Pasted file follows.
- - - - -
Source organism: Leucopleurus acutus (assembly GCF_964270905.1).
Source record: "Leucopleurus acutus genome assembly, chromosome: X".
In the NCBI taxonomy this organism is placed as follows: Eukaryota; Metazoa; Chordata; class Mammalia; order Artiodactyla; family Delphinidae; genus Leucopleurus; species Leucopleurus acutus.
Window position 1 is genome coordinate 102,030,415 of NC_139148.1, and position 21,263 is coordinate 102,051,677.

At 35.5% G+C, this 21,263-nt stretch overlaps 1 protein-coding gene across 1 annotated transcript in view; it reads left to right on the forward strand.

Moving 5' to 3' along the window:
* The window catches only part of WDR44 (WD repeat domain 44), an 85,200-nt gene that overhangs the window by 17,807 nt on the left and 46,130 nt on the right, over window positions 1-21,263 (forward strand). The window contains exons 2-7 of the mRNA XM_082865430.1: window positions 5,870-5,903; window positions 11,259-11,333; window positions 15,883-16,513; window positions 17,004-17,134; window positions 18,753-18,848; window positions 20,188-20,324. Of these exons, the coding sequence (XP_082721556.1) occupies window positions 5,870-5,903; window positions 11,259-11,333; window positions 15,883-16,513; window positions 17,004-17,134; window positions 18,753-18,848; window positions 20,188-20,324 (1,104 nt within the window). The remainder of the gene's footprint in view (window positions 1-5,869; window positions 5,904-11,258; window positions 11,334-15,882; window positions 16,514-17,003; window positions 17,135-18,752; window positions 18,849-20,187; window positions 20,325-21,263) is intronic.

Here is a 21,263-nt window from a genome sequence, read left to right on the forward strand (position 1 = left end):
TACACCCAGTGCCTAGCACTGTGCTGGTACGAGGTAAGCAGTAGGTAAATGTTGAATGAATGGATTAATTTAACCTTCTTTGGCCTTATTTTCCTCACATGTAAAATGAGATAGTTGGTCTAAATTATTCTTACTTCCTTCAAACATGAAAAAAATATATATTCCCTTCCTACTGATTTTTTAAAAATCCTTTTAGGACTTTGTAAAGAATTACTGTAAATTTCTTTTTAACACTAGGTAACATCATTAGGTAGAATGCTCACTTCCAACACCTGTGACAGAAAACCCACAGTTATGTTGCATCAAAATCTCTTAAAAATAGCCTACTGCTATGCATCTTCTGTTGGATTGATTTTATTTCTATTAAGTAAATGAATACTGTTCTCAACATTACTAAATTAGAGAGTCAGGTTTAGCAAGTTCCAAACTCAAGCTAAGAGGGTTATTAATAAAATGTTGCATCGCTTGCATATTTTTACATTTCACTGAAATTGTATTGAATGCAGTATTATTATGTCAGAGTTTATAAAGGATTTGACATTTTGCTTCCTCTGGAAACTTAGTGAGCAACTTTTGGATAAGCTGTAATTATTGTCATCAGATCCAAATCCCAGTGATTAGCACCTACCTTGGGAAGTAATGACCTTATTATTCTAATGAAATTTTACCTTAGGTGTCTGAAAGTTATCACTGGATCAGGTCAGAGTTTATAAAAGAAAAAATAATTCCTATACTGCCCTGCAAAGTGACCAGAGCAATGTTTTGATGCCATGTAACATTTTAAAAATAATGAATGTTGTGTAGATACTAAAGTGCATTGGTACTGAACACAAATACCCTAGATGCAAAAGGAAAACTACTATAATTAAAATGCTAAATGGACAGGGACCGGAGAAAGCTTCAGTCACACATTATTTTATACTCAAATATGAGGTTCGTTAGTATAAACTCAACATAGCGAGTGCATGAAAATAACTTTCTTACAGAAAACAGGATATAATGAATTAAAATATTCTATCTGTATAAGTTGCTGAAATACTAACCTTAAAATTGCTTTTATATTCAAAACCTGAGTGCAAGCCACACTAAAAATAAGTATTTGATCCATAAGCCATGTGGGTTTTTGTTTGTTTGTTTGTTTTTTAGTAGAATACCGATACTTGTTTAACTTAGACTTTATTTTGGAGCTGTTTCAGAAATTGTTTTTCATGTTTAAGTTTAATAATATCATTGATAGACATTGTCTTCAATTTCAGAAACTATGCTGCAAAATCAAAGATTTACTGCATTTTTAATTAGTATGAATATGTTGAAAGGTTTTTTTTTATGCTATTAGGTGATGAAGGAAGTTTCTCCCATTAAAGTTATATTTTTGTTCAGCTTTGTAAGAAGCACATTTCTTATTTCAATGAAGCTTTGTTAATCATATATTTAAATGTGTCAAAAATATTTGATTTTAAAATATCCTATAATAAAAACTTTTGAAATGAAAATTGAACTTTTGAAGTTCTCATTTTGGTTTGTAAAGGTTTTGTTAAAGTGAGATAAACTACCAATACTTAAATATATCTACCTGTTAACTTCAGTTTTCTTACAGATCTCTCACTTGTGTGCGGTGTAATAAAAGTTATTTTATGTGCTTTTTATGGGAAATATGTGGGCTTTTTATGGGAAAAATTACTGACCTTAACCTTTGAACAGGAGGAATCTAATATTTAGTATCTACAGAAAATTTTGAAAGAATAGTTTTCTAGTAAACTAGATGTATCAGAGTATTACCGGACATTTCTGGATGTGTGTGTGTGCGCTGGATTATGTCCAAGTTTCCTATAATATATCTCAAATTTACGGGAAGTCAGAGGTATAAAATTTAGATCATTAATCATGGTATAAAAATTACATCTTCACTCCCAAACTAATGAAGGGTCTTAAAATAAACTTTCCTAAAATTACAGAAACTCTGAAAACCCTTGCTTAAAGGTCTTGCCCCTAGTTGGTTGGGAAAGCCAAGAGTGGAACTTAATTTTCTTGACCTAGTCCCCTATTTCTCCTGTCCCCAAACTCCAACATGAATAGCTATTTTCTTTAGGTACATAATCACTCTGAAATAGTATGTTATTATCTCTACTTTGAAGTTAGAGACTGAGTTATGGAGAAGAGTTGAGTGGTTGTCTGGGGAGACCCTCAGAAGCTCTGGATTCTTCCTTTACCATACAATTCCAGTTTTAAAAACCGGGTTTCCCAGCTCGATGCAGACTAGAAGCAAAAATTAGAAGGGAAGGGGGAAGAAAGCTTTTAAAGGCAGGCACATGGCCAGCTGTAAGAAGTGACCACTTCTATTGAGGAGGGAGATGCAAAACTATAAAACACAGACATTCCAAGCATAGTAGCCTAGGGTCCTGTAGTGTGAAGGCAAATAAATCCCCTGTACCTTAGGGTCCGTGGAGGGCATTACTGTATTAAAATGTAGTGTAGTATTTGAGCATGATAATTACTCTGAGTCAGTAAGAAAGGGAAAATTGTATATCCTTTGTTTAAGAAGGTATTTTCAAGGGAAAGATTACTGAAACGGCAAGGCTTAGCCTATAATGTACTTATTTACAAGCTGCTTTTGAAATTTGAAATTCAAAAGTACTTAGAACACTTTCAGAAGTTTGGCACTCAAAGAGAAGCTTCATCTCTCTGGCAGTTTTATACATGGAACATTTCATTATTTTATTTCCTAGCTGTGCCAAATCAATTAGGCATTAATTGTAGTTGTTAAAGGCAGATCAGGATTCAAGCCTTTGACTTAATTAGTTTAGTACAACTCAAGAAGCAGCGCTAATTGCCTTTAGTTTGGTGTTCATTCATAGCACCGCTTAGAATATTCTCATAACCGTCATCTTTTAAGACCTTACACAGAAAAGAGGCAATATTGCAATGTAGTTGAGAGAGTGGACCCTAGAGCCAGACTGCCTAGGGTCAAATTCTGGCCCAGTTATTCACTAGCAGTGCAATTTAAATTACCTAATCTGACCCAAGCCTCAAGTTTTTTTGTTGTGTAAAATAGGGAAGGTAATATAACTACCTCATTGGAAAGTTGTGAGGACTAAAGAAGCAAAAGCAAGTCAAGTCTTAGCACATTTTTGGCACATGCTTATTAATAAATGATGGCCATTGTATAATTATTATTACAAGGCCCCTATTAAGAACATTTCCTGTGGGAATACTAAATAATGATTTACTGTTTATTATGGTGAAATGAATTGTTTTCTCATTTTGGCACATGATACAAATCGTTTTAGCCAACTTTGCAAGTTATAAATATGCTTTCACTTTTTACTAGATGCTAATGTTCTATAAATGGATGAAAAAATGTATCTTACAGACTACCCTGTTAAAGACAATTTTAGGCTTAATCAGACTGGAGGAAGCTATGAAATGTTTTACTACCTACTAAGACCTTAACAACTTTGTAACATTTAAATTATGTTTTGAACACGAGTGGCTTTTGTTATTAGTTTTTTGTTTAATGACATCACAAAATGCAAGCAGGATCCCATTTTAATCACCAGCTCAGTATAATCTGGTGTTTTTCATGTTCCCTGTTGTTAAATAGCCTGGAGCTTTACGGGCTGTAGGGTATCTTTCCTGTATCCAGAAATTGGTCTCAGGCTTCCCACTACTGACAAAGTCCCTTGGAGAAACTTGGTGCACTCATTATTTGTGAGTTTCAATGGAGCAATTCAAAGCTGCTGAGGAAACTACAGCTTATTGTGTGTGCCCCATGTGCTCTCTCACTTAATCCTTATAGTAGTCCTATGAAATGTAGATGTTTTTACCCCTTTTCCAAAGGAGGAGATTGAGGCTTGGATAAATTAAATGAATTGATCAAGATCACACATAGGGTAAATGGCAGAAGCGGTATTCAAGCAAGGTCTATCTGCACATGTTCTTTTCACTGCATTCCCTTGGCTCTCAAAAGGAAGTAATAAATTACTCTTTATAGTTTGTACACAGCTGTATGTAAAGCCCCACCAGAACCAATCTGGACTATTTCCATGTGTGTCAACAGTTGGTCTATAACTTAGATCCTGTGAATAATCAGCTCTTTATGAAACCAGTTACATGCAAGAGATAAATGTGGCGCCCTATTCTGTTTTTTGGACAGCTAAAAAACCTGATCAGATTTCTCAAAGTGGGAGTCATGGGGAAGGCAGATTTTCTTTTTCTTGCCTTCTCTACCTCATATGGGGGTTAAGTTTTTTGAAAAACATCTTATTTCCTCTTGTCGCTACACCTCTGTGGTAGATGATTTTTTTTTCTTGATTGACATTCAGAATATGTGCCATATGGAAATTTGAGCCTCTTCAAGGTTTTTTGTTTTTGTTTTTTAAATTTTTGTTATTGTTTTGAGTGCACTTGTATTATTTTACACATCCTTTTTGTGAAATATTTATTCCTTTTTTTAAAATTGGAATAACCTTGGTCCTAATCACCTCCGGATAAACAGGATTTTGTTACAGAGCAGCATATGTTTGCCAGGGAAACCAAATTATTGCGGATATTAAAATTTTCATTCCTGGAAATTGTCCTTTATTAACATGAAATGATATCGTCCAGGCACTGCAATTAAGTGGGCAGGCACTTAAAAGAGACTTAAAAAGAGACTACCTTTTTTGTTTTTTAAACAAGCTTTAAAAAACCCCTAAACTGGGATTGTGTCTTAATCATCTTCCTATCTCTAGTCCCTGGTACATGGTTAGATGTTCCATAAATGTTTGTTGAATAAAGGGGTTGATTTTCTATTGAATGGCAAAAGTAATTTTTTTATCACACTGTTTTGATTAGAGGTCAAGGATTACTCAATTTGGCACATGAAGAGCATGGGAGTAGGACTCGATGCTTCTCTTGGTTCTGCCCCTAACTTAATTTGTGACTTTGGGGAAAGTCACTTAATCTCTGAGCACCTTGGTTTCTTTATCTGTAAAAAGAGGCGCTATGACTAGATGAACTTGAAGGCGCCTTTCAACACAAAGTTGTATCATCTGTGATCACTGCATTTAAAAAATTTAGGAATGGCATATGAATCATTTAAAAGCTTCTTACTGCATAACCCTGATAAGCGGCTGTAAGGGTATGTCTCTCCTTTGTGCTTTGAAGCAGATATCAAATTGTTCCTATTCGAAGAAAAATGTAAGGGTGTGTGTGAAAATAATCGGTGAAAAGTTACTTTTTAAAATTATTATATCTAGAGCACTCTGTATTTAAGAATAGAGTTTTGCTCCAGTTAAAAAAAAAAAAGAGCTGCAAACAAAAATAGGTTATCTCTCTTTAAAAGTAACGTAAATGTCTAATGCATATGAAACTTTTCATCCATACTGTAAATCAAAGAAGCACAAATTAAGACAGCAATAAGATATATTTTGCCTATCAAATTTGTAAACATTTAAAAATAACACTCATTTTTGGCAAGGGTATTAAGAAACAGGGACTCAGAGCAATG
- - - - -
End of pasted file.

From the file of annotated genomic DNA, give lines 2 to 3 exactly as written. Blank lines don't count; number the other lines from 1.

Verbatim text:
Source record: "Leucopleurus acutus genome assembly, chromosome: X".
In the NCBI taxonomy this organism is placed as follows: Eukaryota; Metazoa; Chordata; class Mammalia; order Artiodactyla; family Delphinidae; genus Leucopleurus; species Leucopleurus acutus.